6 Reasons Why Your Zoom Meetings Are So Awkward

In this era of technical advancement, everyone uses Zoom, be it awkward zoom meetings or chatting with friends. Moreover, video and audio chat have made it simple for us to stay in touch with our loved ones, coworkers, and clients and continue to maintain relationships with face-to-face interaction.

Although we adore Zoom and are incredibly appreciative of the chance to communicate with others via video chat, this mode of communication is not always the most pleasant.

Let’s face it, a sizable portion of us dislike using teleconferencing tools like Zoom or others. Sometimes they can be awkward, clumsy, and confusing.

Reasons for being awkward on Zoom 

1. Staring or focusing on yourself

It’s alluring to listen to your own voice recorded on your tiny video box.

Despite the fact that I haven’t come across any studies examining the long-term efficacy of self-reflection and video conferencing, scientists have spent a lot of time researching what occurs when you stare at yourself in the mirror for a very long time.

When looking in the mirror, people with poor self-esteem may experience a “paralysing impact,” which is accentuated on camera.

We spend more time than ever staring at and scrutinising ourselves as a result of the endless video chats on zoom we have with loved ones, friends, and coworkers. In addition to staring at ourselves from laptop screens with notoriously unattractive angles, the alleged defects we typically don’t see are now much more noticeable through these calls.

We’re not used to hearing our own voices but we watch it for hours now through zoom calls. It has been observed that people make  odd facial expressions and analyze smiling habits that they had never considered before.

2. Insufficient use of non verbal cues 

A 2013 study that was published in the Journal of Psychosocial Research on Cyberspace indicated that when communicating through a screen, we become more emotionally and physically subdued.

When you speak to someone face-to-face, nonverbal clues help your brain interpret what is being said so you can respond appropriately.

These cues establish the foundation for intimacy and emotional connection. Zoom compromises these skills, adding to the mental strain.

For someone who communicates effectively through non-verbal cues, this can be especially taxing.

3. Addressing everyone 

It may seem simple, but concentrating on only one person will make you feel more at ease and communicative. Simultaneously scanning everyone’s face can be distracting and overwhelming. Sometimes, a person keeps scanning the virtual room for thirty minutes before talking, which, as we have already discussed, is extremely taxing. Try talking to only one person instead. Build a natural conversational flow while giving them your whole attention as if you were actually standing next to them.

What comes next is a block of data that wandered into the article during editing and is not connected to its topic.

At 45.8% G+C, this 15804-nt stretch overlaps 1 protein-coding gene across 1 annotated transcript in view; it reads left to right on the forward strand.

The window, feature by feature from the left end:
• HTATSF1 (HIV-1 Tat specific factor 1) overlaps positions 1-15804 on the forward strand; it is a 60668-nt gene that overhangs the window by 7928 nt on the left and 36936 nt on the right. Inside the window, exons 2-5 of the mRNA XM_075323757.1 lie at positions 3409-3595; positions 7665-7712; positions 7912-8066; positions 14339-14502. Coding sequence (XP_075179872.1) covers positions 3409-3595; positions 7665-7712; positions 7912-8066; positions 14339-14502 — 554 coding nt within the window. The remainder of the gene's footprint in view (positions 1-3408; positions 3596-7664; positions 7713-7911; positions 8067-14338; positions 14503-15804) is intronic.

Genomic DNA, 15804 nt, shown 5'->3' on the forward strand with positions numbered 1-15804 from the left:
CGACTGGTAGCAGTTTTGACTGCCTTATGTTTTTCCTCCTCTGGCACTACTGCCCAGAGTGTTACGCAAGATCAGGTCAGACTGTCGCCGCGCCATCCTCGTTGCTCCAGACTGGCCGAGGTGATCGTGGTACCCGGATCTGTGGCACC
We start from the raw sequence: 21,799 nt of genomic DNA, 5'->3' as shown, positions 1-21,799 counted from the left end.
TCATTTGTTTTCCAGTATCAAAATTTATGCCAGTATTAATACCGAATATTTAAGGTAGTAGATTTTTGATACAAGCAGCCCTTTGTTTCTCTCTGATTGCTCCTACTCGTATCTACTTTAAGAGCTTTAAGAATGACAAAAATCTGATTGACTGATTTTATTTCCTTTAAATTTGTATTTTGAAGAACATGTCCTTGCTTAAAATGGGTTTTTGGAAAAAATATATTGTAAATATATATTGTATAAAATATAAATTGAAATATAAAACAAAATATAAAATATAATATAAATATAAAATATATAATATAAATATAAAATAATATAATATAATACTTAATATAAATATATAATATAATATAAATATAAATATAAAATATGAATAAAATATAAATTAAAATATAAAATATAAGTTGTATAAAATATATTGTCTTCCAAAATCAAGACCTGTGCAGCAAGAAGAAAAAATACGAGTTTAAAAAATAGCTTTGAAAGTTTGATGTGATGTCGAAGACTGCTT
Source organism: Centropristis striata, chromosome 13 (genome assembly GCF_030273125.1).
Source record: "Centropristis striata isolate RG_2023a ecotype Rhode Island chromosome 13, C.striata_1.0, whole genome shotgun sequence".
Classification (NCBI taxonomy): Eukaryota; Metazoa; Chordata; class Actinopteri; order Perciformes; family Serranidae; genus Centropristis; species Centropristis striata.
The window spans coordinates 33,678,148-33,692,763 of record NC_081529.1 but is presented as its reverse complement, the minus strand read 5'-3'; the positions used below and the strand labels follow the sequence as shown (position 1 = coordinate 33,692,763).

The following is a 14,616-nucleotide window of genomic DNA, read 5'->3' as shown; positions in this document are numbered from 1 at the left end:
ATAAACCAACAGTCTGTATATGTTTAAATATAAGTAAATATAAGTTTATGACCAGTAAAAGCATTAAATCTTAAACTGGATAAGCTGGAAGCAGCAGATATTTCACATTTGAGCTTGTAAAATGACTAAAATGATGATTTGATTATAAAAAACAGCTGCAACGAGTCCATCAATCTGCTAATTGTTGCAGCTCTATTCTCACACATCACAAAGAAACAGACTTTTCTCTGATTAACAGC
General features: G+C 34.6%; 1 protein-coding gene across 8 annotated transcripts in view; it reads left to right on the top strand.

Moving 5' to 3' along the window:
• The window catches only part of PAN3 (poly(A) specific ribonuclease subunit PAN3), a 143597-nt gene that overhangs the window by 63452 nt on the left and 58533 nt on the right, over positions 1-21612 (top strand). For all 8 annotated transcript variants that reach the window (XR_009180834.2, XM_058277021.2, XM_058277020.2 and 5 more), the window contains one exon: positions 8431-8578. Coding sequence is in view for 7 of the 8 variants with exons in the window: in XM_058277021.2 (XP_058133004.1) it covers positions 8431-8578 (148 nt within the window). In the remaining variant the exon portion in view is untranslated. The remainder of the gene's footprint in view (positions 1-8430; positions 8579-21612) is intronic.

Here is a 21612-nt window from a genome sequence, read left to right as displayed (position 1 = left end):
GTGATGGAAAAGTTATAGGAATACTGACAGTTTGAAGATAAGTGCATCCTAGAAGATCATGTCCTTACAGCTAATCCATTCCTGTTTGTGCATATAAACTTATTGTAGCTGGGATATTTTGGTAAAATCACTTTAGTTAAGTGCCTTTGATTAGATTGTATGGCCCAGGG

4. Being on mute 

The mute button can be your worst enemy. Low background noise is something you want, but it can also make you less eager to talk. Being active with your team while not muted is preferable to striving to be “less distracting” while muted.

5. Always improvising

Sometimes, people speak on the spot on zoom calls without any notes. This results in forgetting what you want to speak further resulting in awkwardness. It is advisable to prepare your remarks in advance. Not exactly, but in a list with bullets.

When you have to talk on a Zoom call, keep a tab open to look at for inspiration and to stay on topic. Additionally, this gets rid of any “uhms” and guesswork that can come off as unprofessional.

6. Not dressing smartly

Sweats and a t-shirt are currently in style. However, it can sometimes make you look inappropriate and unprofessional. However, Florida-based photographer, Larry Becker advises dressing strategically, repositioning your webcam for optimal views, and providing oneself with “soft, people-pleasing light.” Your confidence will soar when you notice that you look better.

avoid awkward zoom meetings with your attire

Ways to feel less awkward on Zoom 

1. Create a work environment

The location in which you decide to conduct your audio or video chat comes first. Take into account the lighting, comfort of your seat, and ambient noise.

Make sure your video or audio chat is not happening near any children or pets if you have any at home. For both yourself and your audience, a quiet environment is ideal.

Lighting is crucially important. Your best option is to sit in front of a window that lets in natural light. If not, gentle light coming from a lower angle is advised. Without any shadows or glare from the sun, you want your audience to be able to see all of you.

2. Minimize your mirror time

Consider making some configuration adjustments if you frequently feel self-conscious or anxious in virtual meetings. You might choose a view that minimises your own screen, making your reflection less noticeable to you, as opposed to choosing a view that includes both yourself and the people you’re speaking with.

“Hide Self View” is another option in Zoom. As a result, the interaction feels more authentic because you aren’t seeing your own face.

3. Use just audio

When it’s feasible, think about completely turning off your video. If seeing other people’s faces makes you more anxious, you may even dim their screens and conduct the conference as if it were a phone conversation.

Try to go audio-only in as many meetings as you can, even if it isn’t a possibility for every one of them. You can still feel less worn out and anxious by doing this.

use only audio to avoid awkward zoom meetings